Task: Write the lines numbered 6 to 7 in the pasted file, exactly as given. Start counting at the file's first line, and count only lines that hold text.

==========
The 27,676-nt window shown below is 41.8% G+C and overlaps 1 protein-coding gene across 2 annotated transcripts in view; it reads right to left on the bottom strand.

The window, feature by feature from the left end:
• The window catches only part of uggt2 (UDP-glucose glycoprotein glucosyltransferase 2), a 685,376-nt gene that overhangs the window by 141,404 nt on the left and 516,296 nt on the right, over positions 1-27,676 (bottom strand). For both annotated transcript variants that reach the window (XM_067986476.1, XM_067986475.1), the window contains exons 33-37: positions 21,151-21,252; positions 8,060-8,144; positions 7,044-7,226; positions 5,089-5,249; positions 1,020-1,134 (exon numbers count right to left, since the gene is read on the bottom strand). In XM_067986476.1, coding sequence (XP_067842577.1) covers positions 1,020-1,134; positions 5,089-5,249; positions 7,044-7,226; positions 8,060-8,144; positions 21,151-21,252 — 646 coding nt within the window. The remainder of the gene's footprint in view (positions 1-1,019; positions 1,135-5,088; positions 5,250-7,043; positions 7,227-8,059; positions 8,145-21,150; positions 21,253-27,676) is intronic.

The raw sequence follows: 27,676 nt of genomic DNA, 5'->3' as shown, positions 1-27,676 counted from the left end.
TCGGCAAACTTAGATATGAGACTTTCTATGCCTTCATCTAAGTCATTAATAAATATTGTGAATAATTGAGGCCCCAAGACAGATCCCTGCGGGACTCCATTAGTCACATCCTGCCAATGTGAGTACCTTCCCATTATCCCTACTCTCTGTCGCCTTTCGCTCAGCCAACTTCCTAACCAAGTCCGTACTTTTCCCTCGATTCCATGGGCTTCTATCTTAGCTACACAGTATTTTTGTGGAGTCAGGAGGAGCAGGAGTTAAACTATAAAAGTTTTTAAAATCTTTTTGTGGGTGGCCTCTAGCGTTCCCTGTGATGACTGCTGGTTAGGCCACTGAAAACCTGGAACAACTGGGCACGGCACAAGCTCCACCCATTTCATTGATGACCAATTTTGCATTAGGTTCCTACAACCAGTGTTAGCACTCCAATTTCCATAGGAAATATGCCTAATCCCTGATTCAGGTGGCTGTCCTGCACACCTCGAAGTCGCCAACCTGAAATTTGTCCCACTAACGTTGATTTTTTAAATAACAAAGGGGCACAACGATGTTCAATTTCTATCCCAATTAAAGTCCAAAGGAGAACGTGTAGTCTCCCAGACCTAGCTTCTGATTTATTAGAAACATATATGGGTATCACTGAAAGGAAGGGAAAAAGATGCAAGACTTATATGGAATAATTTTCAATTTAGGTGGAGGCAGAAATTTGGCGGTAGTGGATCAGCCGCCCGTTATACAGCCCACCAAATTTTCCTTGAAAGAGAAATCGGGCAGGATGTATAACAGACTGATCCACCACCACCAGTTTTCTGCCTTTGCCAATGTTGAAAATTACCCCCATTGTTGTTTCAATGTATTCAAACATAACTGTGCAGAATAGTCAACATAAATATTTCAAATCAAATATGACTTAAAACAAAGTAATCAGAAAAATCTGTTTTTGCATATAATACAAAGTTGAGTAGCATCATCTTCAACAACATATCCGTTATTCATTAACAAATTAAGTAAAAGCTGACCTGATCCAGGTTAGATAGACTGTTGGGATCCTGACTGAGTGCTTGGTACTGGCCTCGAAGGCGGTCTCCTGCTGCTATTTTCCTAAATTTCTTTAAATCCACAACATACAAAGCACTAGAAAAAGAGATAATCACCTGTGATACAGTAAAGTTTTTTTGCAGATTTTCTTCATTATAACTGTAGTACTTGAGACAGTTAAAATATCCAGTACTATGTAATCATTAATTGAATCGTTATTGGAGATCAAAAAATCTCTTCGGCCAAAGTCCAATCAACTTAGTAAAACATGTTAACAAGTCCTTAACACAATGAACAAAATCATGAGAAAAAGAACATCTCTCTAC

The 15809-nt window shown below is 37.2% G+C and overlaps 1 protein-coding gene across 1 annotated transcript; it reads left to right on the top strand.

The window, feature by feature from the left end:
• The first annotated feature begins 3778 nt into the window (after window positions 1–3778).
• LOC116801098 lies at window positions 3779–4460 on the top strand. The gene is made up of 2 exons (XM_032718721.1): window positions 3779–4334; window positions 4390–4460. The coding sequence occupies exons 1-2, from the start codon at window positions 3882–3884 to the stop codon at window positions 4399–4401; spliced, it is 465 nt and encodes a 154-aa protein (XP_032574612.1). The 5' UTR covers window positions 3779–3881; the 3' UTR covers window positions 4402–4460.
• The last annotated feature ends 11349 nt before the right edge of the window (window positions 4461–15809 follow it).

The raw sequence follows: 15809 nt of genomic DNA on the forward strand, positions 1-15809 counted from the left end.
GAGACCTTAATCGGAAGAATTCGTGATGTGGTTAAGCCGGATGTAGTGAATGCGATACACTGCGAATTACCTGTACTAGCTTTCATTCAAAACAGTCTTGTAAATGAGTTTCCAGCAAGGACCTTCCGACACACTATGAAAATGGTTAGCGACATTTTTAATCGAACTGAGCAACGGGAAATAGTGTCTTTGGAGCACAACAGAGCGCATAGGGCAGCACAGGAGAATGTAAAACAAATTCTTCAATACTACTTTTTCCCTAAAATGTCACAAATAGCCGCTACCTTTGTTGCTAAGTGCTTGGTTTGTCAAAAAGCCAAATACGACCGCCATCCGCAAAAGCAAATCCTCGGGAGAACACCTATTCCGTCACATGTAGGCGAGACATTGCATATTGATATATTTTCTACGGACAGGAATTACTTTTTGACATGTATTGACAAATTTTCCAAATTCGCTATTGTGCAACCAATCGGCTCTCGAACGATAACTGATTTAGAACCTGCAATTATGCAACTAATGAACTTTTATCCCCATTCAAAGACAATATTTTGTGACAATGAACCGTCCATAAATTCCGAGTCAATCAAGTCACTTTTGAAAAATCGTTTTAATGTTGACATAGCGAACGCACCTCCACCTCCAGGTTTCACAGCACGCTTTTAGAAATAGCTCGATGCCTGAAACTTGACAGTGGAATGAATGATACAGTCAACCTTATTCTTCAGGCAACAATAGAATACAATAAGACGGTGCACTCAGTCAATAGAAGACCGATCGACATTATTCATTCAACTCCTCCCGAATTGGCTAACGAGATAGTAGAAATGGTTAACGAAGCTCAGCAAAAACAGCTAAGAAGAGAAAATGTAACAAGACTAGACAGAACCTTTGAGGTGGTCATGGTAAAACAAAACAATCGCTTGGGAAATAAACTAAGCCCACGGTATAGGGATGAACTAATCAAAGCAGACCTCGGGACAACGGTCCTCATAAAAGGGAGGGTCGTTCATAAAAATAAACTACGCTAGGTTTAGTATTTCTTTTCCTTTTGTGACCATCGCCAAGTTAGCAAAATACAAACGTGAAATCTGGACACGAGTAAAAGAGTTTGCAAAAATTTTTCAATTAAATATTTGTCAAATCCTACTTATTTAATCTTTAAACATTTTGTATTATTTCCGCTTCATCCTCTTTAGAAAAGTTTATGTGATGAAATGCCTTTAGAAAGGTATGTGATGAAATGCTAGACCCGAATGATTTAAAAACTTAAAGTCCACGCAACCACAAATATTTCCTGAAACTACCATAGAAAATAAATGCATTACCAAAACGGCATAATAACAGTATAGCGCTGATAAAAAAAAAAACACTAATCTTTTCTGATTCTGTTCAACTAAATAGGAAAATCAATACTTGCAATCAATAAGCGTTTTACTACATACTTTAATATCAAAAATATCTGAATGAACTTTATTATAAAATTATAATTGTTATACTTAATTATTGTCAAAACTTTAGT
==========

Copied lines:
The 15809-nt window shown below is 37.2% G+C and overlaps 1 protein-coding gene across 1 annotated transcript; it reads left to right on the top strand.

The window, feature by feature from the left end: